Tuesday 11 April 2023

Reading on the Great Procession #6 - ‘SCIENCE OF ARMS Vol.1’

I hope nobody is getting bored with these book reviews but there’s precious little about wargaming I can discuss while embedded in Indian (Parsi) culture. It is wonderful though…….Next time I will bring some figures to paint.

Anyway, after I’ve read this new book in Helion’s Century of the Soldier series I feel very well equipped, were it something on my bucket list of things to do, to raise a regiment of foot and march off to glory in the service of my King, or whomsoever holds the purse strings. ‘Science of Arms: The Art of War in the Century of the Soldier 1672-1699, Volume 1: Preparation for War and the Infantry’ by Stephen M. Carter is in effect the perfect toolkit (one could say the complete military manual) for anyone wishing to dig down and understand what lay behind the actions of the period’s greatest (and not so great) generals, and their men, as they prepared for and waged war.

Conceived as part one of a three-part series to say that the author has set himself an ambitious task is something of an understatement.

Volume 1 is divided into three sections; looking at ‘War Policy’ (understanding and preparing for war), ‘Modelling the Army’, which covers everything from the Captain General down to the most junior soldier. This section includes the rather detailed responsibilities of the great and the good, be they the Master of Orndnance or the Adjutant-general to name but two. Suffice to say that the detail presented in this section is superb, in particular the narrative covering the formation and structure of infantry, cavalry and artillery the army. For those that like them, there are loads of fascinating charts and tables covering clothing and equipment issues. The final section focuses on the infantry, examining the roles of the regimental and company officers and on the tremendous amount of drill and skill at arms imposed on the men in order to make them function as soldiers.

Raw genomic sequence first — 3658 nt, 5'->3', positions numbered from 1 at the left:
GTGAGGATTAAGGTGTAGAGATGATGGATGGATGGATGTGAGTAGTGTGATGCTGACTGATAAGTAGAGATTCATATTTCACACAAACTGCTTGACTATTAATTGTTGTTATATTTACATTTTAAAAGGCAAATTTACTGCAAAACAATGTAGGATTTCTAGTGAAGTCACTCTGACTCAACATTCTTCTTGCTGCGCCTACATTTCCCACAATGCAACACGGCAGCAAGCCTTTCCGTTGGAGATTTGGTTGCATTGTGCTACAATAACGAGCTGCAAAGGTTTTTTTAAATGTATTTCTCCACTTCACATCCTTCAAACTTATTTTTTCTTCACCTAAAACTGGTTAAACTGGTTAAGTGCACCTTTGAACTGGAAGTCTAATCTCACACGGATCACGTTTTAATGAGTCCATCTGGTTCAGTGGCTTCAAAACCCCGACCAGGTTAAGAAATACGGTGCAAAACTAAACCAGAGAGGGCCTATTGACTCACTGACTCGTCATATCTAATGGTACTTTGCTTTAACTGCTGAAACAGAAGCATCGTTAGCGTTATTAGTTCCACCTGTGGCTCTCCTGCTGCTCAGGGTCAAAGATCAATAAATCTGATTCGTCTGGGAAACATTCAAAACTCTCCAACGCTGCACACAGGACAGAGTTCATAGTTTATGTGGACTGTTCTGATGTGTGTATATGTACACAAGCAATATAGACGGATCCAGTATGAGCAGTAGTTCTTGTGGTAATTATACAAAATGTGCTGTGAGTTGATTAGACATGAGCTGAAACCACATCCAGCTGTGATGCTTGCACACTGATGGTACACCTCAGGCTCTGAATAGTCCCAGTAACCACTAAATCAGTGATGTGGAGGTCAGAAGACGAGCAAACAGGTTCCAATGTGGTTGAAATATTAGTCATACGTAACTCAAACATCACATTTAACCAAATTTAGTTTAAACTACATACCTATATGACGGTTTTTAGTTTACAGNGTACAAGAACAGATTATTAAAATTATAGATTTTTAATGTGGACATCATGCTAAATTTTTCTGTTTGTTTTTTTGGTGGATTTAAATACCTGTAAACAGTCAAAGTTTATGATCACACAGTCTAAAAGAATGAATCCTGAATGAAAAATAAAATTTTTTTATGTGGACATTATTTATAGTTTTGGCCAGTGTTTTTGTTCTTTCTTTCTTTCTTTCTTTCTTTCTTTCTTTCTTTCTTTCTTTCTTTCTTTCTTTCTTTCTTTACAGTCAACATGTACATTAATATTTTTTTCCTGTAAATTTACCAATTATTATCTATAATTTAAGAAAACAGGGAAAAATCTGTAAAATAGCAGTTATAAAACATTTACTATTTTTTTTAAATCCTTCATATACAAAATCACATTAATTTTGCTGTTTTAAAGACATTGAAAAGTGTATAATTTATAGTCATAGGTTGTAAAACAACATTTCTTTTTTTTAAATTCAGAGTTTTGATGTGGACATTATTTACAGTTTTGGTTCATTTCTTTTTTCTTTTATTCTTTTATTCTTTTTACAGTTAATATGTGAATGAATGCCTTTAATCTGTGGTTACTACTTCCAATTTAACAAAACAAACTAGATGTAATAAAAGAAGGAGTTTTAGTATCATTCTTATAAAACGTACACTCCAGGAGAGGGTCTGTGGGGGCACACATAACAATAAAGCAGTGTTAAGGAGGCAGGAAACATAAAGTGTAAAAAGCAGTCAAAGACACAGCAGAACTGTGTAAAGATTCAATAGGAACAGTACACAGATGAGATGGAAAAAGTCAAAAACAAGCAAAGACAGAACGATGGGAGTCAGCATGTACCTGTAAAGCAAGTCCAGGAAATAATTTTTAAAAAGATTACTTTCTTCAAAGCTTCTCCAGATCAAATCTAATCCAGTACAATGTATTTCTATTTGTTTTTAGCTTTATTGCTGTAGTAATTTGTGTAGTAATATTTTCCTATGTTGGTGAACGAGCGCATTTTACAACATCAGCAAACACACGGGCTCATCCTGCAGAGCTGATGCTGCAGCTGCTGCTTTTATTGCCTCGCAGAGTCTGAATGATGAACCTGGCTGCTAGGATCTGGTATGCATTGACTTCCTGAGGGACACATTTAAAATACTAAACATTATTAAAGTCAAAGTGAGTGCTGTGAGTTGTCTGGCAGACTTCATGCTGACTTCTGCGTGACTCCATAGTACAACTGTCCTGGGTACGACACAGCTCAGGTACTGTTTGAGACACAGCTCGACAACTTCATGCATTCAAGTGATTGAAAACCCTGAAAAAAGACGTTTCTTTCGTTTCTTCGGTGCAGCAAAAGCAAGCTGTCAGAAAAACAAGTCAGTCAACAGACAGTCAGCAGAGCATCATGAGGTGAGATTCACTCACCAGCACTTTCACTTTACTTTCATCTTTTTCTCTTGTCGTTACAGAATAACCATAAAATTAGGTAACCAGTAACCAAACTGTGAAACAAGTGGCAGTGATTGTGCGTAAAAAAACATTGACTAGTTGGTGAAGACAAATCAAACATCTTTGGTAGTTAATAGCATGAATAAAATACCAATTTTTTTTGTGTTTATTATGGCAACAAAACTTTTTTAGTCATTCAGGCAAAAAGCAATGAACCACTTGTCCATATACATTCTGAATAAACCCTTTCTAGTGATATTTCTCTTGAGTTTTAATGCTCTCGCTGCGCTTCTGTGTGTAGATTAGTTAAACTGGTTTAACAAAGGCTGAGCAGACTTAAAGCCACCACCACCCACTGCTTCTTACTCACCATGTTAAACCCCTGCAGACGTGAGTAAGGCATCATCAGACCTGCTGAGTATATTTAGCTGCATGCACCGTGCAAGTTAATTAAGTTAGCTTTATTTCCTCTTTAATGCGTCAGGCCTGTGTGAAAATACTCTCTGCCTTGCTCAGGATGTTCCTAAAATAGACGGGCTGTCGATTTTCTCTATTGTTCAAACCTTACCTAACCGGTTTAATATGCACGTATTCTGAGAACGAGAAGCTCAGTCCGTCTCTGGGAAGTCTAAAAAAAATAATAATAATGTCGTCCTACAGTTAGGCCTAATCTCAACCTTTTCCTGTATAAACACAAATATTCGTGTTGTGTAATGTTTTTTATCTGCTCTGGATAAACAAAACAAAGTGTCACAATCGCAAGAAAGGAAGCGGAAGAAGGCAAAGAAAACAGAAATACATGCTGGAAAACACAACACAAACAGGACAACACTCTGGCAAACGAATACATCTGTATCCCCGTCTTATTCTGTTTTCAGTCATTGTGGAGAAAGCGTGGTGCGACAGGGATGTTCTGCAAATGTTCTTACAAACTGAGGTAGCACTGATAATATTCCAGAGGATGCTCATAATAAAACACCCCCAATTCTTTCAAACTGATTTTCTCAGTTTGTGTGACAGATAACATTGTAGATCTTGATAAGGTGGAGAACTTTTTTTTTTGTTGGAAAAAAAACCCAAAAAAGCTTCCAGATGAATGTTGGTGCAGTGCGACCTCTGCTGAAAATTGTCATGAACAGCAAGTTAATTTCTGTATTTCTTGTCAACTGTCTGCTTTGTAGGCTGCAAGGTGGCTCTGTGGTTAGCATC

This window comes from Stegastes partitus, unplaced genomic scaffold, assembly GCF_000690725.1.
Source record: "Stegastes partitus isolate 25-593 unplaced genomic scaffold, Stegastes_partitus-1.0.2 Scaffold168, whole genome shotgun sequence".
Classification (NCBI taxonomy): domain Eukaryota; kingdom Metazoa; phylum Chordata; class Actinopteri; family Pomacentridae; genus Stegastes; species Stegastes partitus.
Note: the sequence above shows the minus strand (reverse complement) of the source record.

The book is largely a compilation of British and European military manuals and texts, brought together to give the reader a complete treatise on the workings of the infantry as an arm both on and off the battlefield. Subsequent volumes will examine the same for cavalry and artillery, and the importance and science of siege warfare in the golden age of Vauban.

Unsurprisingly the book is full of a huge number of wonderful contemporary images depicting soldiers at drill, and the formations and actions they were expected to function in. It must have been a labour of love to research and write this book. I’ve never come across so much information presented clearly in such a limited space of just 300 or so pages.

I can wholeheartedly recommend this book. For someone with an interest in the armies of the late seventeenth centuries this book is simply a gold mine of information, and I look forward with great anticipation to the arrival of the next in the series.

ISBN 978-1-804510-02-5. 330 pages.

1 comment:

  1. Well done, sounds like a solid edition in the library.